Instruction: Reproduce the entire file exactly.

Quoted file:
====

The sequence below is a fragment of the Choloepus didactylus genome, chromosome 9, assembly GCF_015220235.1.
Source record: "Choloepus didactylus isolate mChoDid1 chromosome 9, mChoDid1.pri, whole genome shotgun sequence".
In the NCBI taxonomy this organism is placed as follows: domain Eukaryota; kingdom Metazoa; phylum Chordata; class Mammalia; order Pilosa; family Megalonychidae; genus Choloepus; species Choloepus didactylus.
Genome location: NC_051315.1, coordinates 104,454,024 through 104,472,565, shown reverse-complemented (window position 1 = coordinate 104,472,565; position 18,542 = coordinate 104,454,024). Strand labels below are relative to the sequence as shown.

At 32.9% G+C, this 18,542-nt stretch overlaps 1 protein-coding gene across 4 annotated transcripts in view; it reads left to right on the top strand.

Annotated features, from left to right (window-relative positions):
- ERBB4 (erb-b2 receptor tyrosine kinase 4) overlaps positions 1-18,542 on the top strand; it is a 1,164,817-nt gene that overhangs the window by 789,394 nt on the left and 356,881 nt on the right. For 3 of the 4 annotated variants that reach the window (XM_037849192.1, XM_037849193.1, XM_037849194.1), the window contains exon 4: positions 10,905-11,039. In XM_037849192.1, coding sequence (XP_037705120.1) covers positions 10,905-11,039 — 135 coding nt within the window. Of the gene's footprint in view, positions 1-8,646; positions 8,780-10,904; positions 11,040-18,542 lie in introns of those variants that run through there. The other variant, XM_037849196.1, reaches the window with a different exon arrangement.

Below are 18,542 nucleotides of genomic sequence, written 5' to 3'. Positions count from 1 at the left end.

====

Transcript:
The sequence below is a fragment of the Choloepus didactylus genome, chromosome 9, assembly GCF_015220235.1.
Source record: "Choloepus didactylus isolate mChoDid1 chromosome 9, mChoDid1.pri, whole genome shotgun sequence".
In the NCBI taxonomy this organism is placed as follows: domain Eukaryota; kingdom Metazoa; phylum Chordata; class Mammalia; order Pilosa; family Megalonychidae; genus Choloepus; species Choloepus didactylus.
Genome location: NC_051315.1, coordinates 104,454,024 through 104,472,565, shown reverse-complemented (window position 1 = coordinate 104,472,565; position 18,542 = coordinate 104,454,024). Strand labels below are relative to the sequence as shown.

At 32.9% G+C, this 18,542-nt stretch overlaps 1 protein-coding gene across 4 annotated transcripts in view; it reads left to right on the top strand.

Annotated features, from left to right (window-relative positions):
- ERBB4 (erb-b2 receptor tyrosine kinase 4) overlaps positions 1-18,542 on the top strand; it is a 1,164,817-nt gene that overhangs the window by 789,394 nt on the left and 356,881 nt on the right. For 3 of the 4 annotated variants that reach the window (XM_037849192.1, XM_037849193.1, XM_037849194.1), the window contains exon 4: positions 10,905-11,039. In XM_037849192.1, coding sequence (XP_037705120.1) covers positions 10,905-11,039 — 135 coding nt within the window. Of the gene's footprint in view, positions 1-8,646; positions 8,780-10,904; positions 11,040-18,542 lie in introns of those variants that run through there. The other variant, XM_037849196.1, reaches the window with a different exon arrangement.

Below are 18,542 nucleotides of genomic sequence, written 5' to 3'. Positions count from 1 at the left end.